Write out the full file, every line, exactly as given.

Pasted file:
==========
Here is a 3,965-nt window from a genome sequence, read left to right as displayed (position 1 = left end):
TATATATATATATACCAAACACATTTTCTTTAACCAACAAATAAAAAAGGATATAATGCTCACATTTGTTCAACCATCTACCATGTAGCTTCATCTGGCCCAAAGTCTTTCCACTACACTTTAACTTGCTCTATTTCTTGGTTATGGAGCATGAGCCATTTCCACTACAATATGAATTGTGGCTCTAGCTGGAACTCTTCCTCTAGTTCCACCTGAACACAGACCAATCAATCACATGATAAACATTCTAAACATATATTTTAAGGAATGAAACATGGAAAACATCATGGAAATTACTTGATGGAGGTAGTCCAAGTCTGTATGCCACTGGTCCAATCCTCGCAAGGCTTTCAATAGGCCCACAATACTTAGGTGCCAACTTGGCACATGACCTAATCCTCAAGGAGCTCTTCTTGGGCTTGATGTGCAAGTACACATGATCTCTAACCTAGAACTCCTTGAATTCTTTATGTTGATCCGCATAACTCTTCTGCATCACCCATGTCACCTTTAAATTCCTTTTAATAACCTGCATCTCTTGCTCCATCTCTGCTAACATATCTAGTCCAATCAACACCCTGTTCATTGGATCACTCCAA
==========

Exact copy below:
Here is a 3,965-nt window from a genome sequence, read left to right as displayed (position 1 = left end):
TATATATATATATACCAAACACATTTTCTTTAACCAACAAATAAAAAAGGATATAATGCTCACATTTGTTCAACCATCTACCATGTAGCTTCATCTGGCCCAAAGTCTTTCCACTACACTTTAACTTGCTCTATTTCTTGGTTATGGAGCATGAGCCATTTCCACTACAATATGAATTGTGGCTCTAGCTGGAACTCTTCCTCTAGTTCCACCTGAACACAGACCAATCAATCACATGATAAACATTCTAAACATATATTTTAAGGAATGAAACATGGAAAACATCATGGAAATTACTTGATGGAGGTAGTCCAAGTCTGTATGCCACTGGTCCAATCCTCGCAAGGCTTTCAATAGGCCCACAATACTTAGGTGCCAACTTGGCACATGACCTAATCCTCAAGGAGCTCTTCTTGGGCTTGATGTGCAAGTACACATGATCTCTAACCTAGAACTCCTTGAATTCTTTATGTTGATCCGCATAACTCTTCTGCATCACCCATGTCACCTTTAAATTCCTTTTAATAACCTGCATCTCTTGCTCCATCTCTGCTAACATATCTAGTCCAATCAACACCCTGTTCATTGGATCACTCCAA